Peter demonstrated that one way we can help others is to help them to find a way to meet their own needs. Peter enabled and encouraged the beggar to become the best version of what he was created to become. That is what Jesus’ ministry was about. {Illustration.}


“Feed my sheep” (John 21:17) became “I give you Jesus” (Acts 3:6). We feed God’s sheep by helping them to see God clearer, love God more, and follow God closer with every day of their lives. And by the way, each one of us is God’s sheep as well… It is not about “them” out there; there is no “them,” it is all “us.”

We live in a troubled world. Who among us does not have their share of problems and frustrations? We see needs everywhere and it is not possible or even feasible for us to address all the needs that we encounter.

What is practical is to bring Jesus to the needs that we see. What is practical is to be God’s hands and feet in the world around us, doing what we can with what we have. What is practical is to allow the Holy Spirit to minister to the needs around us.

So how do we do that?

{Illustrations from the personal practice of ministry}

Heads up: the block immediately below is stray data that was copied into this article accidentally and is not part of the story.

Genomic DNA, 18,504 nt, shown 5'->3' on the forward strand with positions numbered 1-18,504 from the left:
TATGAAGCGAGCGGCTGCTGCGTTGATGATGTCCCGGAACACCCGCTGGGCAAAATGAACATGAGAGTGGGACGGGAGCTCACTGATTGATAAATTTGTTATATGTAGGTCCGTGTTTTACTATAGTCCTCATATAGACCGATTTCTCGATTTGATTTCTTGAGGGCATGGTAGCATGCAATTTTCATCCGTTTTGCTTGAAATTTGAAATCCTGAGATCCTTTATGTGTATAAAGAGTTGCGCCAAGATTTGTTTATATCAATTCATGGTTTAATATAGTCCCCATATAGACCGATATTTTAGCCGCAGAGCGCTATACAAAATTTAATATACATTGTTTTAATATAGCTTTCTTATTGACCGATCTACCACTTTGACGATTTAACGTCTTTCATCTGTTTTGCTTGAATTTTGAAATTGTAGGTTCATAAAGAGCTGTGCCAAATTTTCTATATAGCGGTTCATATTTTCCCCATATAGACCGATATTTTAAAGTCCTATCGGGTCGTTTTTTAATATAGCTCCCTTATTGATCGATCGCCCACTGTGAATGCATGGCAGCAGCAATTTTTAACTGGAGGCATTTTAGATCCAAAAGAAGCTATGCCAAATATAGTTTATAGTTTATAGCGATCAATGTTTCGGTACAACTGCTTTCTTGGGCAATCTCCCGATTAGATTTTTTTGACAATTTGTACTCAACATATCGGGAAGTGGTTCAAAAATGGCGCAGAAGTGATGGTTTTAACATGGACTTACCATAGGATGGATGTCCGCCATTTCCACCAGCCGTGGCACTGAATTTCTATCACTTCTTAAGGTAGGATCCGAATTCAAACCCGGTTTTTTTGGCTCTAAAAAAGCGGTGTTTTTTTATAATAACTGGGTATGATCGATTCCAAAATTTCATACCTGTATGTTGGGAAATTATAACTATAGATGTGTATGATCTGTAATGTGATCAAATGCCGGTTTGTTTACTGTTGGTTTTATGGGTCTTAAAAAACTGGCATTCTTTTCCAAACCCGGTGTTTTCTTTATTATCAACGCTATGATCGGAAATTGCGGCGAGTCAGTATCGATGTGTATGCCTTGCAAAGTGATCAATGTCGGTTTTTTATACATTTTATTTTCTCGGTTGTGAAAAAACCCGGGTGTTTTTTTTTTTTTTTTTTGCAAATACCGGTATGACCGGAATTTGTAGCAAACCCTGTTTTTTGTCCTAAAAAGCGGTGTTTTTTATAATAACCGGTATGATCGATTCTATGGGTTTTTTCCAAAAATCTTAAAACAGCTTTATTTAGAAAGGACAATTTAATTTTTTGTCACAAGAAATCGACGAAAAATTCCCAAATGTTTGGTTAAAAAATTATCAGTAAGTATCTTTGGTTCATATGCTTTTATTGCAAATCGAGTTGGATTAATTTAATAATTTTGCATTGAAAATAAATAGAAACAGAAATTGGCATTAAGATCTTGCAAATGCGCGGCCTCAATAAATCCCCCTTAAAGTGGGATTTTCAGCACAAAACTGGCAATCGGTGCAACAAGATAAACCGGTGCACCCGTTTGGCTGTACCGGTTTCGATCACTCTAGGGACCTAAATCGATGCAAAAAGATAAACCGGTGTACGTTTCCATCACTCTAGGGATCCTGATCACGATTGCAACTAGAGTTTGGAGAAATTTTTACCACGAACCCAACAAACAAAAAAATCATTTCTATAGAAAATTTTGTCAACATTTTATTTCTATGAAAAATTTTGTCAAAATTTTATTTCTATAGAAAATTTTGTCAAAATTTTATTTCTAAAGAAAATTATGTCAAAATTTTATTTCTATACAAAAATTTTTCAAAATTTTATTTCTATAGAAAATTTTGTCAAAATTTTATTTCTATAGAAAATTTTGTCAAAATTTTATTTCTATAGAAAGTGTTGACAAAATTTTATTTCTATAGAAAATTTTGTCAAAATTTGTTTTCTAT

Every time that we reach out and let our neighbors know that God is welcomed and active in this community, we bring them Jesus. Every one of these encounters is a seed planted. Some seeds will sprout, some seeds will not. Some seeds will grow here in this community; some other seeds will decide to go somewhere else.

clip_image014Our job is to bring Jesus with us to every encounter and to plant seeds of hope in the lives of our neighbors. Most of them already know Jesus. Our job is to find those who made a choice for whatever reason to not associate with any church and invite them to make a home here, to grow in faith with us.

= = = = Footnote = = = =

[1] Gospels record two miraculous catches of fish.

The first is reported in the Gospel of Luke (5:1–11), and takes place early in the ministry of Jesus. As a result of the first miraculous catch of fish, Peter, James and John, the sons of Zebedee, joined Jesus as his students and disciples. The second miraculous catch of fish is reported in John (21:1-14) and takes place after the Resurrection of Jesus.